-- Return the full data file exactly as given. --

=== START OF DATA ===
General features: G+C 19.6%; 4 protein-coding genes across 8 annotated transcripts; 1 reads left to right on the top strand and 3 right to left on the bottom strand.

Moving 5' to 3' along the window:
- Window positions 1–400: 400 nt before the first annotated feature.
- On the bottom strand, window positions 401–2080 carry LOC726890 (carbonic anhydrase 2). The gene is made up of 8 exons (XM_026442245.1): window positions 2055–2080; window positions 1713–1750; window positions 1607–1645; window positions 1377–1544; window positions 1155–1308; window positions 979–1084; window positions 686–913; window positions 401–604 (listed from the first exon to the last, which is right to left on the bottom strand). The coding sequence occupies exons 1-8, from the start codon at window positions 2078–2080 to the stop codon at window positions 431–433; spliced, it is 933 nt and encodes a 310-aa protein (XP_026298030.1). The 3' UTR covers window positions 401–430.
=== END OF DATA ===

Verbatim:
General features: G+C 19.6%; 4 protein-coding genes across 8 annotated transcripts; 1 reads left to right on the top strand and 3 right to left on the bottom strand.

Moving 5' to 3' along the window:
- Window positions 1–400: 400 nt before the first annotated feature.
- On the bottom strand, window positions 401–2080 carry LOC726890 (carbonic anhydrase 2). The gene is made up of 8 exons (XM_026442245.1): window positions 2055–2080; window positions 1713–1750; window positions 1607–1645; window positions 1377–1544; window positions 1155–1308; window positions 979–1084; window positions 686–913; window positions 401–604 (listed from the first exon to the last, which is right to left on the bottom strand). The coding sequence occupies exons 1-8, from the start codon at window positions 2078–2080 to the stop codon at window positions 431–433; spliced, it is 933 nt and encodes a 310-aa protein (XP_026298030.1). The 3' UTR covers window positions 401–430.